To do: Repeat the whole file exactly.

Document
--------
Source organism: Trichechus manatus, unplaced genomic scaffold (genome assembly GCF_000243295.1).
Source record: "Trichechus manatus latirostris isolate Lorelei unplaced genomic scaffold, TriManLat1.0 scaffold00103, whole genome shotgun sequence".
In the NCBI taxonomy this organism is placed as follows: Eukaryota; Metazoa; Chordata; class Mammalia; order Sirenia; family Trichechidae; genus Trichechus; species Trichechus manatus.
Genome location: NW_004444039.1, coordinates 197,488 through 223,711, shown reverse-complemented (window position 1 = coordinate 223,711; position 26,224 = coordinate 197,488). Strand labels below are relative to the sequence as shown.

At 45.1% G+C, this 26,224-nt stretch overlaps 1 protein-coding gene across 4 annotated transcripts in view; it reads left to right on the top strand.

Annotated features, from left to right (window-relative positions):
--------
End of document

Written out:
Source organism: Trichechus manatus, unplaced genomic scaffold (genome assembly GCF_000243295.1).
Source record: "Trichechus manatus latirostris isolate Lorelei unplaced genomic scaffold, TriManLat1.0 scaffold00103, whole genome shotgun sequence".
In the NCBI taxonomy this organism is placed as follows: Eukaryota; Metazoa; Chordata; class Mammalia; order Sirenia; family Trichechidae; genus Trichechus; species Trichechus manatus.
Genome location: NW_004444039.1, coordinates 197,488 through 223,711, shown reverse-complemented (window position 1 = coordinate 223,711; position 26,224 = coordinate 197,488). Strand labels below are relative to the sequence as shown.

At 45.1% G+C, this 26,224-nt stretch overlaps 1 protein-coding gene across 4 annotated transcripts in view; it reads left to right on the top strand.

Annotated features, from left to right (window-relative positions):